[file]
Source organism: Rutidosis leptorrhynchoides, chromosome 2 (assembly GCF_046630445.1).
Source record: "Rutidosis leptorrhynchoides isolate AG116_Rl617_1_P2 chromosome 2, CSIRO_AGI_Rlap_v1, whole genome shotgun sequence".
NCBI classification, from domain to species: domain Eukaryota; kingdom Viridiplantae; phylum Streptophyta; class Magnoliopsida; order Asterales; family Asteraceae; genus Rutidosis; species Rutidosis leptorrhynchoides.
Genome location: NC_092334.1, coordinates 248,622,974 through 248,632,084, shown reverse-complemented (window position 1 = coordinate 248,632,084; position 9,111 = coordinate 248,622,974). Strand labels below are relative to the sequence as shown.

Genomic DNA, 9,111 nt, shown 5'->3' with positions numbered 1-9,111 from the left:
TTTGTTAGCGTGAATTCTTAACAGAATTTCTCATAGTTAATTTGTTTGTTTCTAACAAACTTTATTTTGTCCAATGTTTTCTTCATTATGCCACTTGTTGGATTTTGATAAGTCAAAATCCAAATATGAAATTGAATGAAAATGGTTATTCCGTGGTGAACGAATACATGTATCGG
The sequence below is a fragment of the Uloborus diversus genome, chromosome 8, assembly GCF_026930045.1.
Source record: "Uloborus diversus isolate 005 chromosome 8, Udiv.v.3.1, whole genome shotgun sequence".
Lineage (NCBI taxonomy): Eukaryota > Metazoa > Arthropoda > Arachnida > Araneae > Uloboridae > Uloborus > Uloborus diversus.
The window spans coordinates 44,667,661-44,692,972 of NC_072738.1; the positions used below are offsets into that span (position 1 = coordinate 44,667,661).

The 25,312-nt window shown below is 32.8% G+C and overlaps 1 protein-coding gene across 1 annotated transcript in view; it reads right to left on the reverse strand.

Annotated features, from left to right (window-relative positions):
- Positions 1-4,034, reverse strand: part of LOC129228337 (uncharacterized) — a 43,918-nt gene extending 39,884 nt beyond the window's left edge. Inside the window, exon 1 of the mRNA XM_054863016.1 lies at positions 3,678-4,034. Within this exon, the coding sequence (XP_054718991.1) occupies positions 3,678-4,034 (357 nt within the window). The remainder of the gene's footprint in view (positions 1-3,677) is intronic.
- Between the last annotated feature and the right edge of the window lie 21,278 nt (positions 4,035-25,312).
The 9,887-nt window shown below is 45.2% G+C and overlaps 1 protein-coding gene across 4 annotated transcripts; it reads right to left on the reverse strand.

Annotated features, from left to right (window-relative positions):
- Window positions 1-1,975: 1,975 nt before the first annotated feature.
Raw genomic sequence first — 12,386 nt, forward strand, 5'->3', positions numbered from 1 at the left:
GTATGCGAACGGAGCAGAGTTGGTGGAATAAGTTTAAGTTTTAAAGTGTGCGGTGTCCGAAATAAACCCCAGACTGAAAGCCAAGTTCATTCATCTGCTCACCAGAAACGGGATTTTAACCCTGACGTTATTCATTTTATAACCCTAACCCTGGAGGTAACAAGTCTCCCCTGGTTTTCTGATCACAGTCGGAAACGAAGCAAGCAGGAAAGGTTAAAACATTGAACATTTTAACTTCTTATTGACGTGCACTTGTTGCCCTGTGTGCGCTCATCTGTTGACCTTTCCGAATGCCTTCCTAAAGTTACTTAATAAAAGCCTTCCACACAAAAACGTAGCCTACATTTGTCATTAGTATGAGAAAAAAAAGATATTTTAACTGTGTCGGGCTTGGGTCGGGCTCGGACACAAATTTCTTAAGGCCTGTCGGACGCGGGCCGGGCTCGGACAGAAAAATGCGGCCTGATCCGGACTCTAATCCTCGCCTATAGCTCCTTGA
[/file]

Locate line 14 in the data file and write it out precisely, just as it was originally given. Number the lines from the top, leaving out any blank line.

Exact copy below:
- Between the last annotated feature and the right edge of the window lie 21,278 nt (positions 4,035-25,312).